Rewatching this time, I found the story mesmerising and fascinating, and I frequently found myself just replaying particular scenes to enjoy them still further. In my two previous write-ups I failed to pay adequate tribute to Elisabeth Sladen’s performance as Sarah Jane Smith. She really crackles in a way that few previous companions did (with the possible exception of Barbara, right at the beginning). It’s her third season in the role, but the first where she is mainly travelling on her own with Tom Baker’s Doctor, so the relationship has in a sense been rebooted.

I happened to see Sadie Miller, Elisabeth Sladen’s daughter, on a panel at Gallifrey One on Friday, and she commented that Tom Baker’s deep love for her mother, who died eleven years ago, still comes through in every interaction she has with him. That love is almost half a century old now, and I think it’s here where we really see it starting to take hold. We take the format of the Doctor with one lead female companion as being standard now, with the Peter Davison and Jodie Whittaker eras as exceptions, but this is actually where it starts. You can get it here.

The second paragraph of the third chapter of the novelisation is:

The Doctor listened, puzzled, as the sound of Namin’s movements suddenly moved away from him. The second pursuer, the larger one, was moving too. The sound came closer, then died away, as it moved past him somewhere just out of sight.

When I first re-read it in 2008, I wrote:

A good novelisation of one of the great stories. Dicks has topped and tailed the narrative with an explanation of the Osirians, and a nice vignette of Sarah going back to see what the local newspapers said about it all at the time. Again, some of the effects work better on the page than on the screen. (Though the written word can never give us the excellent performances of the guest cast here.)

I devoured the novelisation again on my flight to Los Angeles on Thursday. It’s still a good read. Terrance Dicks’ crisp and simple prose pulls the screen onto the page, with Sarah (who he had of course introduced when he was script editor) as the viewpoint character. You can get it here.

The second paragraph of the third chapter of Kate Orman’s book on the story is:

While the chinoiserie of Talons draws on the single source of Fu Manchu fiction and films, Pyramids of Mars is the inheritor of a longer tradition of ‘Egyptomania’ which started in the early 19th century with the deciphering of hieroglyphs and the publication of the multi-volume, richly-illustrated, and wildly successful Description de l’Égypte115. France and Britain, rivals for control of Egypt, shipped home obelisks from the city of Luxor to stand in Paris and London. In Victorian Britain, Egypt was everywhere: at exhibitions, public mummy unwrappings, and the opera (Verdi’s AidaPyramids.
115 Lupton, Carter, ‘“Mummymania”’ for the Masses’: Is Egyptology Cursed by the Mummy’s Curse?’. MacDonald, Sally, and Michael Rice, eds, Consuming Ancient Egypt, p23.

I commented in yesterday’s write-up of Simon Guerrier’s The Evil of the Daleks that these books have varied quite a lot in the attention they give to the script vs the performance. This one is unusual in that there is very little discussion of the actual TV programme. A quick search reveals that the main text does not mention director Paddy Russell, or of the stars Tom Baker and Elisabeth Sladen, or most of their acting colleagues, at all. (Three of the guest cast are mentioned briefly, once each.) Orman has concentrated almost entirely on the script and its sources, with a few references to casting, design and effects, but none at all to acting or cinematography. Everyone must write the book they want to write, of course, but this is the least complete guide to any story that I have yet read in the Black Archive series.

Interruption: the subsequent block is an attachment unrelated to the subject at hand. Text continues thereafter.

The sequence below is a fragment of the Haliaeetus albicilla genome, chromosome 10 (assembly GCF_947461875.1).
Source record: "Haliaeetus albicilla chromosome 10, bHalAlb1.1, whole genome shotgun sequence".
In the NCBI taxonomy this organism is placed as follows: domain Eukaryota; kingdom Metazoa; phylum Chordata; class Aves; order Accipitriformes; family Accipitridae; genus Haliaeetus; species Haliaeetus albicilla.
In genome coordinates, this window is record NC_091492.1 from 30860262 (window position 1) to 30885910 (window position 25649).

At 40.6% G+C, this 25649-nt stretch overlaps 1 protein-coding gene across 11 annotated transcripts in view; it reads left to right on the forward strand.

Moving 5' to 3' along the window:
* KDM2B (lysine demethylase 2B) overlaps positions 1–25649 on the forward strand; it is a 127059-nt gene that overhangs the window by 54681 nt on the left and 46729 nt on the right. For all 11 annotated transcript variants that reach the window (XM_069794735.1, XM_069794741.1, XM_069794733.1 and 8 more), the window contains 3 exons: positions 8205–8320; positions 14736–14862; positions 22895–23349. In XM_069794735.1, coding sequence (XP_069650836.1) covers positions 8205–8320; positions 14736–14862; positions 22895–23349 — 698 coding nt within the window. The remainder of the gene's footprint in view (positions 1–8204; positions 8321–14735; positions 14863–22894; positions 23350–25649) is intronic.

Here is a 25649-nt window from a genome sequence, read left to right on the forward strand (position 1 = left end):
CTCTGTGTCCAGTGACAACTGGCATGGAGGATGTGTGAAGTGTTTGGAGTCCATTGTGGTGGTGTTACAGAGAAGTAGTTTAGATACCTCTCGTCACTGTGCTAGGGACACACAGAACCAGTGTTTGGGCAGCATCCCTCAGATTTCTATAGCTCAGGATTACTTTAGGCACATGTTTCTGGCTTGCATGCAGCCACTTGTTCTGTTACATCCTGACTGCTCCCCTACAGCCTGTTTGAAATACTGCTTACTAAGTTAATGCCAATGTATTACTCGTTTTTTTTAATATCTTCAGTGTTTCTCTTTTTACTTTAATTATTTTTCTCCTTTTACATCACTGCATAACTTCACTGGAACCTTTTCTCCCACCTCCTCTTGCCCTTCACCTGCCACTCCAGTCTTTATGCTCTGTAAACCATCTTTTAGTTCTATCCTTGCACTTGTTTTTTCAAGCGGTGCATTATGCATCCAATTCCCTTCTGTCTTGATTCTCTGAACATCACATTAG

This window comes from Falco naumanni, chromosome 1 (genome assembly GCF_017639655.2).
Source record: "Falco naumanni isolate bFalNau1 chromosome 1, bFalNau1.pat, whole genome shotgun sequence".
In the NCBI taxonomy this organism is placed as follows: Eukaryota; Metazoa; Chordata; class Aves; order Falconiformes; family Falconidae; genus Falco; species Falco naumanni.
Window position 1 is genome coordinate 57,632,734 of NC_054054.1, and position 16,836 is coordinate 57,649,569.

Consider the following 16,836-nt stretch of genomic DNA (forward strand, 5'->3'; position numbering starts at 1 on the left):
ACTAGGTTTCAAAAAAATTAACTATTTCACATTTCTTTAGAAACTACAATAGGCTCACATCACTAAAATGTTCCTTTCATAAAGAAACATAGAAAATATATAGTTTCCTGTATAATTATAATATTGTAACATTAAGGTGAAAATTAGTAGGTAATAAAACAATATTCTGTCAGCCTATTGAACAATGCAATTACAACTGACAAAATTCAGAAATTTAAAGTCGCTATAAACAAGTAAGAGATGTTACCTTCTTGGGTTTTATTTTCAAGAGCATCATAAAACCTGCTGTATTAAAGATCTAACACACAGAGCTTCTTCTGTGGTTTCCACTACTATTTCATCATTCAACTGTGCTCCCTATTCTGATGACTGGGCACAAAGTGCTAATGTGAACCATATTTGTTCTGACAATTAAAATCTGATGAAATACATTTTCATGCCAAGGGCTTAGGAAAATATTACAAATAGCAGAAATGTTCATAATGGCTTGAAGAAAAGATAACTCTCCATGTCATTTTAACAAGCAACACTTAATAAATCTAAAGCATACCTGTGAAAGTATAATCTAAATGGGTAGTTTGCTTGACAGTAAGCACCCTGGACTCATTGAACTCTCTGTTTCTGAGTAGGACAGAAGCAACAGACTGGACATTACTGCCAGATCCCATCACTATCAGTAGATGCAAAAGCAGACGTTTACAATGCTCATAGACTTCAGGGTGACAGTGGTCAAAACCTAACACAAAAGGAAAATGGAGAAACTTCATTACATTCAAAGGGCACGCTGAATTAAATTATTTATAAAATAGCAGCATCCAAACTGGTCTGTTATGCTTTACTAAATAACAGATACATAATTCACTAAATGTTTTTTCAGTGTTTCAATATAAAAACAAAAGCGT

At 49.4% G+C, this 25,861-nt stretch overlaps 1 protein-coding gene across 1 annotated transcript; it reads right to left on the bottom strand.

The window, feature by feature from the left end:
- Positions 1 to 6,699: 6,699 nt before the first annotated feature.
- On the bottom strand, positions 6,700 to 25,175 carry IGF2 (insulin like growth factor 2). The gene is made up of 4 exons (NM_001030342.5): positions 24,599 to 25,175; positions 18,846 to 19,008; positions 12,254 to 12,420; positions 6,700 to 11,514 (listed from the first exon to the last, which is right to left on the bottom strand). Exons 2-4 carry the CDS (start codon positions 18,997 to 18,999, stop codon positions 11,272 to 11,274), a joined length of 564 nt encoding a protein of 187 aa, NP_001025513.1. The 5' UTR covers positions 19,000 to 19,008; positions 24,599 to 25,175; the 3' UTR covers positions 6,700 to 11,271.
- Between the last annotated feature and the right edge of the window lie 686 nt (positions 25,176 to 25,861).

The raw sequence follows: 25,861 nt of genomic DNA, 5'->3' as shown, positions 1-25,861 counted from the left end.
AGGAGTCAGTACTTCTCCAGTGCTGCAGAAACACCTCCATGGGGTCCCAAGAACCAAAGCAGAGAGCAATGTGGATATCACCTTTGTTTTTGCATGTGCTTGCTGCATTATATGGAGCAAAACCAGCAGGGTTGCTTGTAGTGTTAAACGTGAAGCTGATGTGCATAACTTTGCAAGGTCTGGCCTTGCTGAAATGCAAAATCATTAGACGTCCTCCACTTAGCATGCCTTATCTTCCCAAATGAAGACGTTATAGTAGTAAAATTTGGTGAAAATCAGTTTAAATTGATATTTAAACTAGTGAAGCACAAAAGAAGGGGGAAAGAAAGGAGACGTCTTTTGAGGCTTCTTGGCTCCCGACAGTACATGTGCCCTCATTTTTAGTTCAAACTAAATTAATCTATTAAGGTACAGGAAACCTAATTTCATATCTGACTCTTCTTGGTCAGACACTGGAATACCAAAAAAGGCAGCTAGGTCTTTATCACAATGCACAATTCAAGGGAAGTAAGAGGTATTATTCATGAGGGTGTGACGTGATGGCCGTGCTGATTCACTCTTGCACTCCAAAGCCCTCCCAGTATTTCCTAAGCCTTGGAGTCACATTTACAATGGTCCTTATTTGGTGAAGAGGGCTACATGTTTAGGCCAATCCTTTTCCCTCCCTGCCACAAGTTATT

On the plus side, it’s a very deep dive into the roots of the script, which as noted above was originally written by Lewis Greifer and then heavily revised by script editor Robert Holmes. I love the story, as repeatedly stated above, but it invites and deserves critique of its treatment of race and gender (Sarah is the only woman seen, all the other characters, including non-speaking extras, are men).

The chapters cover:

  • Briefly, the question of why the story is set in 1911
  • At length, Egpytian mythology and its depiction of Set, rather different from what we are told about Sutekh in the script.
  • At length, mummy fiction.
  • Briefly, Mars in science fiction.
  • At length, the links between pyramids and the occult.
  • a conclusion which finishes with a personal reflection:

    Growing up with the ABC’s constant repeats of Doctor Who, I was never troubled by the frequent failure of the special effects to look realistic. It didn’t matter that, when Sutekh sends the TARDIS key through the time tunnel and into Scarman’s hands, it’s obviously dangling from strings; what mattered was that Sutekh had control over the Doctor and the TARDIS. When I was a little older, I remember thinking the show could be seen as a dramatisation of real events. Obviously, the strings weren’t there when Sutekh really sent the key through. It was a useful way to excuse internal contradictions, errors of science and history, and other blemishes: the TV show was only an attempt to approach the truth of the original – so that multiple, seemingly incompatible attempts were all valid. Later still I could see how this could be applied to Doctor Who beyond the small screen. Novels, comics, audios, and so on, are all efforts to reach some basic truth – most importantly, I think, about the nature of the Doctor himself – which none of them can ever precisely define. Perhaps the Egyptians’ ‘multiplicity of approaches’ could be a useful alternative approach for a fandom obsessed with continuity and canonicity.